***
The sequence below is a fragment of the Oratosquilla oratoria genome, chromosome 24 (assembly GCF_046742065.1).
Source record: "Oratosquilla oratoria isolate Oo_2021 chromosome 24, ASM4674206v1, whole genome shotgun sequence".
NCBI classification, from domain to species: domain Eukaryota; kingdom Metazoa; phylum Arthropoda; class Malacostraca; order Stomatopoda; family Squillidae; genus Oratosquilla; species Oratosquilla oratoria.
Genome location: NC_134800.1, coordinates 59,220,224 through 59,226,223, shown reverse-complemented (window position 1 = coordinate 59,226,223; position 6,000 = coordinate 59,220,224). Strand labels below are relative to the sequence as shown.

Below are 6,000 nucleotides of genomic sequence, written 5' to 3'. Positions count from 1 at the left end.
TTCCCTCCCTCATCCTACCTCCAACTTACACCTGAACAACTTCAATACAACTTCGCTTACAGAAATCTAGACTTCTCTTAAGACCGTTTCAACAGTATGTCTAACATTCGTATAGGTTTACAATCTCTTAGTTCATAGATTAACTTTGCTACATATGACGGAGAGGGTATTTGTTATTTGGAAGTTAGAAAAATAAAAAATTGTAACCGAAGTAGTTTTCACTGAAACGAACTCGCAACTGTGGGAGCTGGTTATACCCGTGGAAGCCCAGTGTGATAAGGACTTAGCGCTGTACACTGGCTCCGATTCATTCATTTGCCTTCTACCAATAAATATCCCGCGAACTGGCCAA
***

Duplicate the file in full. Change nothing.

The sequence below is a fragment of the Oratosquilla oratoria genome, chromosome 24 (assembly GCF_046742065.1).
Source record: "Oratosquilla oratoria isolate Oo_2021 chromosome 24, ASM4674206v1, whole genome shotgun sequence".
NCBI classification, from domain to species: domain Eukaryota; kingdom Metazoa; phylum Arthropoda; class Malacostraca; order Stomatopoda; family Squillidae; genus Oratosquilla; species Oratosquilla oratoria.
Genome location: NC_134800.1, coordinates 59,220,224 through 59,226,223, shown reverse-complemented (window position 1 = coordinate 59,226,223; position 6,000 = coordinate 59,220,224). Strand labels below are relative to the sequence as shown.

Below are 6,000 nucleotides of genomic sequence, written 5' to 3'. Positions count from 1 at the left end.
TTCCCTCCCTCATCCTACCTCCAACTTACACCTGAACAACTTCAATACAACTTCGCTTACAGAAATCTAGACTTCTCTTAAGACCGTTTCAACAGTATGTCTAACATTCGTATAGGTTTACAATCTCTTAGTTCATAGATTAACTTTGCTACATATGACGGAGAGGGTATTTGTTATTTGGAAGTTAGAAAAATAAAAAATTGTAACCGAAGTAGTTTTCACTGAAACGAACTCGCAACTGTGGGAGCTGGTTATACCCGTGGAAGCCCAGTGTGATAAGGACTTAGCGCTGTACACTGGCTCCGATTCATTCATTTGCCTTCTACCAATAAATATCCCGCGAACTGGCCAA